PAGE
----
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Exam Myths

Failure would ruin your life

It does, of course, cause difficulties if you fail an exam, but do get things into perspective.

Unless you have understood everything on the course, it isn’t worth taking the exam

There are usually choices to be made in the material you present in an exam answer.  No exam ever asks you to “write everything you know about ...”

Examiners are out to ‘trick’ you

They really aren’t!  We just want you to be able to show what you’ve learned.

Exams suit people who have a good memory

That may be true in some subjects, but there is a lot of English work which really can’t be done by memory alone.  Often it is skills (eg of analysis or argument) which are being tested primarily.  You will need some facts/names or quotes to hand, but memory really isn’t the main thing for English exams.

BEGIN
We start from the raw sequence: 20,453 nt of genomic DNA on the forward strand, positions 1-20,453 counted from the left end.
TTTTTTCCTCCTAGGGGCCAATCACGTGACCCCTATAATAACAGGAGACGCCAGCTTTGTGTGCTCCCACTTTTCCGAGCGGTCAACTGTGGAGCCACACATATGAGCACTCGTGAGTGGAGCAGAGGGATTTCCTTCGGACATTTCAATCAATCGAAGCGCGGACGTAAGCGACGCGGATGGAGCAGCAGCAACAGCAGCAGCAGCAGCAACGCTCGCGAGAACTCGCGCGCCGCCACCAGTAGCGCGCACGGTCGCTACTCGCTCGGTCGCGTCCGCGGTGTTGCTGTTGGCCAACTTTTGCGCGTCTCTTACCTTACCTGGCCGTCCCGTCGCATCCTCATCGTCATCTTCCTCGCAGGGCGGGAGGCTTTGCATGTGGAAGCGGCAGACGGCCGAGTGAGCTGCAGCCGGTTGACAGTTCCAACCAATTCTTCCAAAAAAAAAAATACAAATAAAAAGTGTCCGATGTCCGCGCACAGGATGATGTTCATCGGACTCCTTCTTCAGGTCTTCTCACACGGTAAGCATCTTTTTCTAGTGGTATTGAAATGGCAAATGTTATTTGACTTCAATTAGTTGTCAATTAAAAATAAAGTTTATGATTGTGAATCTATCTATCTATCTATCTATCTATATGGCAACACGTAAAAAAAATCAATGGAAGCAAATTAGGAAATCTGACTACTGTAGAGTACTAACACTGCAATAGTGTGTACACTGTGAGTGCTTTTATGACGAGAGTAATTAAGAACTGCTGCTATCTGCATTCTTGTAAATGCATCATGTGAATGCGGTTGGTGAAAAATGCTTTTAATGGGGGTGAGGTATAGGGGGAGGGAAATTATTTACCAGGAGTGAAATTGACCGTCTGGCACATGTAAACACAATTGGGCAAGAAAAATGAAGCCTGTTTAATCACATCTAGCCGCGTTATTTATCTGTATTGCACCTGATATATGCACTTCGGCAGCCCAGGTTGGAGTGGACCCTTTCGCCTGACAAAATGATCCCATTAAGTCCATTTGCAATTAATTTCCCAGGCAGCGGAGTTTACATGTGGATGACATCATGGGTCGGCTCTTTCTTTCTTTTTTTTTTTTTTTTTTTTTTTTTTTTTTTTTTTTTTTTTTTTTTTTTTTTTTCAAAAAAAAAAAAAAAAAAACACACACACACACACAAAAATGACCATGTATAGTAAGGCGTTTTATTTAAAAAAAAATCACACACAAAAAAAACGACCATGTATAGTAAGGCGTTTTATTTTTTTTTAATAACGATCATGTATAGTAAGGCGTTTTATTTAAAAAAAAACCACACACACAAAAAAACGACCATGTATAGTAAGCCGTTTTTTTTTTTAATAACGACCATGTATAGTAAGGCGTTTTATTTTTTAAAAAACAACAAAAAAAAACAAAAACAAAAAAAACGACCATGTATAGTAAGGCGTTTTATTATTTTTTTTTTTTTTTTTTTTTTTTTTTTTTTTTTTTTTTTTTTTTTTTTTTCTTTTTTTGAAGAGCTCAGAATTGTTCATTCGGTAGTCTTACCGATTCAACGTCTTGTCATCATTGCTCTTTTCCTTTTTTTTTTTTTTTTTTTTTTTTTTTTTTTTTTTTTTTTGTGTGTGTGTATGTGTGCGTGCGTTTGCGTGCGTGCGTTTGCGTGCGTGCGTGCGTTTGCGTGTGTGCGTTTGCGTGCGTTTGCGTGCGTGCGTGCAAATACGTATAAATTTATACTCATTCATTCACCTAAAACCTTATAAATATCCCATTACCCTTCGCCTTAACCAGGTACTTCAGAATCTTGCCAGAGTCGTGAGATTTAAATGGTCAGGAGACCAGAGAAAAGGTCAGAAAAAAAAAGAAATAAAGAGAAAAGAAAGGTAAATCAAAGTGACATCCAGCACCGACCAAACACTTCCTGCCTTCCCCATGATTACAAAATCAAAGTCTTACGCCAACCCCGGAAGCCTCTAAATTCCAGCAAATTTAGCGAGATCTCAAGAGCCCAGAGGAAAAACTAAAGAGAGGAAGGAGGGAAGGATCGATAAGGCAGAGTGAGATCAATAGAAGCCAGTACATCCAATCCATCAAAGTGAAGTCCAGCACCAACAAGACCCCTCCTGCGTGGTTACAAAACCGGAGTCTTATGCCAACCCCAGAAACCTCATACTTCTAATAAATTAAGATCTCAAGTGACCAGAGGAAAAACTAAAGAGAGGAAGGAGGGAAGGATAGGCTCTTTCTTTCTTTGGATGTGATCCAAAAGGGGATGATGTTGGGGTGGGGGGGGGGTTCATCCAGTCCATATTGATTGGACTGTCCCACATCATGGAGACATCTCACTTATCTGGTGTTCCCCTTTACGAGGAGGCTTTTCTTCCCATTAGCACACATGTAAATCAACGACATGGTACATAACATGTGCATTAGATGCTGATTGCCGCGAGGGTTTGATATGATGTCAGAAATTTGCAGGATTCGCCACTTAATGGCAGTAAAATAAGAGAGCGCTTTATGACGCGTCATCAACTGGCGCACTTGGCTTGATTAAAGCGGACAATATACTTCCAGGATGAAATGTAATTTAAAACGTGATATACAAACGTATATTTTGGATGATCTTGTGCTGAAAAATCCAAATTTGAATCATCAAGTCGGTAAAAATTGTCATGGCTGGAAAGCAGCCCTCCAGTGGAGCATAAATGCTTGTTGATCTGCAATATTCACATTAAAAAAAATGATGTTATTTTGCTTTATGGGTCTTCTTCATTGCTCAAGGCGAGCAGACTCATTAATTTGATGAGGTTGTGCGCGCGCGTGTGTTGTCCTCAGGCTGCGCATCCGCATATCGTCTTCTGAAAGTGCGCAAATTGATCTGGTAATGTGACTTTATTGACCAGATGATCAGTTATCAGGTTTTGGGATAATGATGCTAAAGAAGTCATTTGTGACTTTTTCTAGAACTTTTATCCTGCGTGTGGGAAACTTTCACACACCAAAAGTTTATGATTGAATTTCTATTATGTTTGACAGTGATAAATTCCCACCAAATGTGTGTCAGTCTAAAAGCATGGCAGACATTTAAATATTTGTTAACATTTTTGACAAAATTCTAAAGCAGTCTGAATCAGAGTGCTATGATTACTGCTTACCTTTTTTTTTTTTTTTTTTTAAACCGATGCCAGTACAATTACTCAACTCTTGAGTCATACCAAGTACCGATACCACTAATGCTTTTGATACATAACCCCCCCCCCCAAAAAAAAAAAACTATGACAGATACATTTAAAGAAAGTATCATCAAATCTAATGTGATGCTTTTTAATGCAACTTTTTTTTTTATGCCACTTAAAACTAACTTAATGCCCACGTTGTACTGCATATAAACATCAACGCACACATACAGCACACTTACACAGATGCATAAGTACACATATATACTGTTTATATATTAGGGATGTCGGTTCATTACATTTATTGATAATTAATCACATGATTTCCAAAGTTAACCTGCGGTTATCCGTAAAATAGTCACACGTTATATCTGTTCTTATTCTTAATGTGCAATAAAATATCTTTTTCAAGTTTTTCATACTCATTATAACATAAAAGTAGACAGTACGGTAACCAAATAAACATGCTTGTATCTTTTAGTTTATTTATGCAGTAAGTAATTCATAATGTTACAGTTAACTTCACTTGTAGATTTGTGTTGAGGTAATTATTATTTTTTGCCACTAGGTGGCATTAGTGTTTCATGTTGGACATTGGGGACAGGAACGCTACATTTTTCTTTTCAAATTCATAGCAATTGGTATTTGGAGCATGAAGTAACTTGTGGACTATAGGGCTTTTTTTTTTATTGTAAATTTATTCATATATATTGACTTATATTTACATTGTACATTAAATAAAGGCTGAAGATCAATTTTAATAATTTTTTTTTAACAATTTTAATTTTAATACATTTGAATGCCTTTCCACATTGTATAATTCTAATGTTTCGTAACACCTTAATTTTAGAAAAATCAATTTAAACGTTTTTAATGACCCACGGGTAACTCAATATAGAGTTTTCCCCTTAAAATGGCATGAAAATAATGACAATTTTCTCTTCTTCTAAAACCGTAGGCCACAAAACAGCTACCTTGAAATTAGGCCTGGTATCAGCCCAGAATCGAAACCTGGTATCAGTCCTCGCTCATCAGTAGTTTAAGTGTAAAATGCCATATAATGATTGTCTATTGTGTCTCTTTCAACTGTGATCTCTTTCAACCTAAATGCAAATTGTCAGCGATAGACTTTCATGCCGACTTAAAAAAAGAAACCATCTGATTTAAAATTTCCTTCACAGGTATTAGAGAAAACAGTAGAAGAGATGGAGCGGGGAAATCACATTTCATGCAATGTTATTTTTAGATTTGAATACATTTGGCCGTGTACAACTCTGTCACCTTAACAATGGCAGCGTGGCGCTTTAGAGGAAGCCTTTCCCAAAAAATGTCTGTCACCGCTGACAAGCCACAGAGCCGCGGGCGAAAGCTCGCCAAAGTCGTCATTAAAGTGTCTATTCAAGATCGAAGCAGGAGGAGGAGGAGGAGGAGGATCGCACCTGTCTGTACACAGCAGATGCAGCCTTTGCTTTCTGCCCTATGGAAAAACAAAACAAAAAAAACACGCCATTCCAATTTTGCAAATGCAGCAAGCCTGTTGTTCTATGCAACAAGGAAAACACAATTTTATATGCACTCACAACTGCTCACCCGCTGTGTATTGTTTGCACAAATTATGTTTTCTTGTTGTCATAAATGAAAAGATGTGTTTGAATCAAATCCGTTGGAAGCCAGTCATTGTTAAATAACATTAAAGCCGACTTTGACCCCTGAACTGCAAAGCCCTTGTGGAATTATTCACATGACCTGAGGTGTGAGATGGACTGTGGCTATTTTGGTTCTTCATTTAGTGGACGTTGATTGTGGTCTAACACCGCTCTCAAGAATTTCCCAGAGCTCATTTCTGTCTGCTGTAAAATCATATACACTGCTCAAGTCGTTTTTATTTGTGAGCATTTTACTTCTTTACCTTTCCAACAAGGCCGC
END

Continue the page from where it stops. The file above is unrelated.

There are marks available for specific points made

That’s not how it works.  The examiners are looking for evidence of the assessment objectives, not checking against a list of things to be mentioned/discussed.

Stress is a big problem in exam situations

Of course, too much stress can be an issue, but you do need some stress to help you perform.

You should revise till you drop before an exam

You shouldn’t even look at revising on the day of the exam

Neither of these are true.  Get a good night’s sleep, don’t be up until 3 revising, but a quick scan of your summary notes on the day itself can help to reassure you you’ve done all you can, if nothing else.

Planning exam answers is a waste of valuable time

This is the most destructive exam myth.  Even when you don’t have much time per question, planning will help you to use that time better, not waste it.  If you were to run out of time and not finish, the examiner can see where you were going from your plan, and you can often be credited for points you clearly show in your plan.

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